• Mechanical Ventilation -- This is ventilation provided by motor-driven fans. These systems may include supply fans which push outdoor air into a building and exhaust fans which expel air out of a building. These systems also condition the air through the use of heating and/or cooling equipment so that air is filtered and delivered to the space at comfortable temperatures.
  • Passive Ventilation – This is ventilation, also called non-mechanical or natural ventilation, delivered to the space primarily by air infiltration through doors, windows or other openings in buildings. In TDSB schools, motor driven exhaust fans are often used to induce infiltration, drawing fresh air into a building.
  • Combined Ventilation – Also called partial mechanical ventilation, schools that have had one or more additions built over time may have a combination of mechanical and passive ventilation systems. Passive ventilation would typically be found in older sections of a school while newer sections would most likely be served by mechanical ventilation systems.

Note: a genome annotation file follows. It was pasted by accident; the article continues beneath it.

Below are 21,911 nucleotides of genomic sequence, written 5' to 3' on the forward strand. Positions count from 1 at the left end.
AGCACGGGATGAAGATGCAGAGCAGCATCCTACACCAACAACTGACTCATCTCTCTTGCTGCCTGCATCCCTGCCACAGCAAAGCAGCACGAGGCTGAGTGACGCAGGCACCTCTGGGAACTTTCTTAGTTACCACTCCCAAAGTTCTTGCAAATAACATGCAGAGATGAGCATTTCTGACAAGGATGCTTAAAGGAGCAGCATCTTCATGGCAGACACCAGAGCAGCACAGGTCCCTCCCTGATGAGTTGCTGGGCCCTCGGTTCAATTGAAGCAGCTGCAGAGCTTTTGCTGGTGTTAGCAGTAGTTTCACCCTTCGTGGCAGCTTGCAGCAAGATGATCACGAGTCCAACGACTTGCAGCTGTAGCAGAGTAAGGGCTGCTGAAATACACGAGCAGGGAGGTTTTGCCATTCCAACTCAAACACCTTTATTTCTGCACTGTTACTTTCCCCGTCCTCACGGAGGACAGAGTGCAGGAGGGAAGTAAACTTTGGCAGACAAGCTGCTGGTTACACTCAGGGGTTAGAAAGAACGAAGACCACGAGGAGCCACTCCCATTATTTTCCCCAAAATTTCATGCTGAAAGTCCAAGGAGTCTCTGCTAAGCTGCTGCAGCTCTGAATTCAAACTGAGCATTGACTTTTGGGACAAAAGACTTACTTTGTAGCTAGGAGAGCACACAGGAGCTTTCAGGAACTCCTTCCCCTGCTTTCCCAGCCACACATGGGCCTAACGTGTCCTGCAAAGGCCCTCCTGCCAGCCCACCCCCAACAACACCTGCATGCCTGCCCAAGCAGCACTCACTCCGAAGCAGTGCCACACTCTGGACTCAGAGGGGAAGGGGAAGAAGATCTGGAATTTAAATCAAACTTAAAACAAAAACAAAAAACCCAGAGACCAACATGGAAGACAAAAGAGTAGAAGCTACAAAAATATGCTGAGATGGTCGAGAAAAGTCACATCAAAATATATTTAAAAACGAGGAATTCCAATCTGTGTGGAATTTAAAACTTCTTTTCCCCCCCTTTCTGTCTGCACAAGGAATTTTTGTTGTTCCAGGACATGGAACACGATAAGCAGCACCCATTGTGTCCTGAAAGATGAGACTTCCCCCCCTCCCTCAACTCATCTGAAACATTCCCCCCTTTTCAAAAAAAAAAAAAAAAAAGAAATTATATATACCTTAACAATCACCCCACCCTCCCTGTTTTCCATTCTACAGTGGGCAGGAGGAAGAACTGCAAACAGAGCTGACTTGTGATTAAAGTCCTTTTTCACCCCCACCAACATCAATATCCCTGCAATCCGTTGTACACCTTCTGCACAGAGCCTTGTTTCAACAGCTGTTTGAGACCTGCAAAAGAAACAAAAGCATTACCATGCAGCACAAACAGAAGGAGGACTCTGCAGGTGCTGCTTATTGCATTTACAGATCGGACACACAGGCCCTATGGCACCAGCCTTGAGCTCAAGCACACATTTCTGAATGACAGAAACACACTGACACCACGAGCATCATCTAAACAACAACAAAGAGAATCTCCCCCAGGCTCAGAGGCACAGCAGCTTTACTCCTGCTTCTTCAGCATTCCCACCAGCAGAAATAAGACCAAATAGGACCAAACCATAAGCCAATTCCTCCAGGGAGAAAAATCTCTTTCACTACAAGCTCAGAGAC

To learn more about the ventilation system in each TDSB school, please download the Excel Ventilation Report, and select individual schools from the pull-down menu list.

HEPA (High Efficiency Particulate Air) Filters

Regardless of the ventilation system(s) in use at a school, all TDSB classrooms have been equipped with medical-grade, fan-powered HEPA filtration units. HEPA filters are clinically proven to reduce the spread of airborne infections in health care facilities by removing viruses, bacteria and allergens as small as 0.3 microns from the air. The use of HEPA filtration units, in combination with improved ventilation strategies and existing health and safety protocols, work together to reduce the risk of airborne contaminants such as respiratory viruses and smoke particles, and support a safer environment for staff and students.

Over the summer, the HEPA filter units were checked by caretaking staff and the filters were replaced (where required) as per the manufacturers’ guidelines. The HEPA units will remain in schools for the 2023/2024 school year. School administrators and Caretaking staff have been provided with guidelines regarding the care and use of the HEPA units, as well as the process to report and replace any non-functioning units.